The urgent need for fairer funding arrangements for public schools has been highlighted by new figures which show large resource gaps between public and private schools in the Robertson electorate.
According to an Australian Education Union (AEU) analysis of the latest ACARA ‘My School’ data, independent schools in Robertson receive 34.8% more Net Recurrent Income per student than public schools while Catholic schools in Robertson receive 2.7% more Net Recurrent Income per student than public schools.
In real terms this means there is an income gap of $336 per student between public schools and Catholic schools in Robertson, and a gap of $4414 between public schools and independent schools in the electorate.
Net Recurrent Income is income received by a school that is available for expenditure relating to the ongoing operating costs of schools (e.g. teaching and non-teaching staff salaries, school operating costs).
In terms of the amount of federal and state government recurrent funding received, some Catholic and independent primary schools in Robertson receive substantially more per student than similarly socio-educational advantaged (ICSEA)public schools in the electorate. For example, The Coast Christian School(ICSEA score of 1095) received $10,399 per student, more than 11 individual government primary schools in Robertson and $773 more per student than Umina Beach Public School(ICSEA 986) which received $9,626 in government funds in 2017.
NSW Teachers Federation President Maurie Mulheron said recently-released My School data shows that public schools in NSW were amongst the lowest-funded in the country.
“When private and Catholic schools in Robertson are receiving that much more funding than public schools you know how unfair the system has become,” Mr Mulheron said.
“Despite growing enrolments in public schools in Robertson compared to private schools, the Morrison Government has handed billions of dollars of extra funding to private schools while cutting $14 billion from public school funding.”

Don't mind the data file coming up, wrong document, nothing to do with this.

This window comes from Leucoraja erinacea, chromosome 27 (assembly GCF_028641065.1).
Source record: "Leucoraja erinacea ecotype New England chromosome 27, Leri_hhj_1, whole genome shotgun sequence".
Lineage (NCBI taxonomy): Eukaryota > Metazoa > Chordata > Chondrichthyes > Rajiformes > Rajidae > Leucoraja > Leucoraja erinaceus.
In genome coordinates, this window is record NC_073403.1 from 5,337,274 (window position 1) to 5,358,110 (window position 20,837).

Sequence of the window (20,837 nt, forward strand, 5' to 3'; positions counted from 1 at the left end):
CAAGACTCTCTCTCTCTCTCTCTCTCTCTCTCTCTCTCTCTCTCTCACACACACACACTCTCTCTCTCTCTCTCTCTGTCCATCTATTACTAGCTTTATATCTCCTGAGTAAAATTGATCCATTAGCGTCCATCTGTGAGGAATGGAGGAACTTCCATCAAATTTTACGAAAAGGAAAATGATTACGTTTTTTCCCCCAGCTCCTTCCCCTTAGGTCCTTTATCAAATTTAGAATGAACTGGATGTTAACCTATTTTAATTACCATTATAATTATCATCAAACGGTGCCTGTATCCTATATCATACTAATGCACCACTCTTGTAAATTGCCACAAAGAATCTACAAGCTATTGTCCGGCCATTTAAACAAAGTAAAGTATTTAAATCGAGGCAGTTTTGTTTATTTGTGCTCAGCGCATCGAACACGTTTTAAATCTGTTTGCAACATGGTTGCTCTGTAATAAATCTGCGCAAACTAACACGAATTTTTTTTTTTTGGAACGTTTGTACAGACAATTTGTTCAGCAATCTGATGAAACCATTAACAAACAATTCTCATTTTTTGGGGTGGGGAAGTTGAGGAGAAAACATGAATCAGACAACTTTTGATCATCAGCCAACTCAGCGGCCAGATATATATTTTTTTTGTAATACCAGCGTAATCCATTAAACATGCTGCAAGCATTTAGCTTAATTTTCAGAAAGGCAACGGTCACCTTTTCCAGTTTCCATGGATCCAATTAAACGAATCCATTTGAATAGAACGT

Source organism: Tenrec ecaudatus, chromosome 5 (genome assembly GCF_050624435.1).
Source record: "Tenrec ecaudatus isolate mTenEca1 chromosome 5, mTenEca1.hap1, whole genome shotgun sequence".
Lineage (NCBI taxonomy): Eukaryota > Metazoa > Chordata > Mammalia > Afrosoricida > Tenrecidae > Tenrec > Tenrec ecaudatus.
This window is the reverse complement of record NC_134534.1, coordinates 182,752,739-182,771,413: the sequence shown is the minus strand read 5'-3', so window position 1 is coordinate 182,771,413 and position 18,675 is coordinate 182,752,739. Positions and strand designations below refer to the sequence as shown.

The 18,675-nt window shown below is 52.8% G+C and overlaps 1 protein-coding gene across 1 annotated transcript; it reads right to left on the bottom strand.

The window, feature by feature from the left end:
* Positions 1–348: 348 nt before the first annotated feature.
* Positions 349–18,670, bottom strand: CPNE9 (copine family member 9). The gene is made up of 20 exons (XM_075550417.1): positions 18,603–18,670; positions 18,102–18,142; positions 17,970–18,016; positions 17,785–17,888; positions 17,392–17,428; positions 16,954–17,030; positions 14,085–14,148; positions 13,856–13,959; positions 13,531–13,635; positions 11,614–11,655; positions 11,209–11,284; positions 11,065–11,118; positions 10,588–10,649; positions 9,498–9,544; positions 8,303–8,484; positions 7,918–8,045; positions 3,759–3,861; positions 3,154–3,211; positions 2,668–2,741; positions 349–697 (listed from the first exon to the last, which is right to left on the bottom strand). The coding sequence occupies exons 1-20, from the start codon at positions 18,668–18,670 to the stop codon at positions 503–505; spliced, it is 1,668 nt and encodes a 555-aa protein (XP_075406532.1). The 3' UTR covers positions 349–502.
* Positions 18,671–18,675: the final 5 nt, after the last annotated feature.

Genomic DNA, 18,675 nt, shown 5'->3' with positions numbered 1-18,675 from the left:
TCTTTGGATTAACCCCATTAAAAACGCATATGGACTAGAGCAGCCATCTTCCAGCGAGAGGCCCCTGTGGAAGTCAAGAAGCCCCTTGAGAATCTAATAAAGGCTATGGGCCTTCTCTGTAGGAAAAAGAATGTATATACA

“The only way to start levelling the playing field is to restore the federal funding that public schools should have received this year and last year. Thankfully, Labor has made a commitment to do exactly that if it is elected to government in the federal election, and will boost funding to public schools in Robertson by additional $18.8 million in the first three years. This works out to over $550,000 for every school,” Mr Mulheron said.
An AEU analysis of the My School data also revealed:
· Public schools in Robertson educate 72.5% of students but receive 69.9% of Total Net Recurrent Income
· Total Net Recurrent Income per student is significantly higher in Catholic schools inRobertson ($13,024 per student) and in independent schools in Robertson ($17,102 per student) than in public schools ($12,668 per student).
· This means that there is a gap in Total Net Recurrent Income of $336 per student between public schools and Catholic schools in Robertsonand a gap of $4414 per student between public schools and independent schools in Robertson
· In percentage terms this gap means that Catholic schools in Robertsonreceive 2.7% more Net Recurrent Income per student than public schools and independent schools in Robertsonreceive 34.8% more income per student
· In 2017 independent schools in Robertson had higher capital expenditure than public schools. Independent schools spent $992 per student, $356 per student more than the $539 per student spent by public schools.
· Over the three years from 2015-2017 capital expenditure has been significantly higher in independent schools in Robertson than it has in public schools. Public schools spent $1,465 per student on capital works over three years, whilst independent schools spent more than twice as much, $3,416 per student
Mr Mulheron said the figures showed how important it was to restore the $14 billion that Prime Minister Scott Morrison had cut from public schools.
“Without that investment the resources gaps between public and private schools inRobertson are only going to increase,” Mr Mulheron said.
“Public schools in Robertson educate the vast majority of students from disadvantaged backgrounds and yet they are operating with thousands of dollars less per student than private schools.”
“These figures don’t even take into account the $4.6 billion Mr Morrison handed to private schools last year,” Mr Mulheron said.
“Public schools are also the fastest-growing schools in Robertson and yet the Commonwealth has stopped providing any funding for capital works.
“Because they get so much recurrent funding, Independent schools able to spend up to five times as much on buildings and facilities as public schools,” Mr Mulheron said.
“If this is the Morrison Government’s idea of a fair go for public schools, then the Morrison Government needs to go.”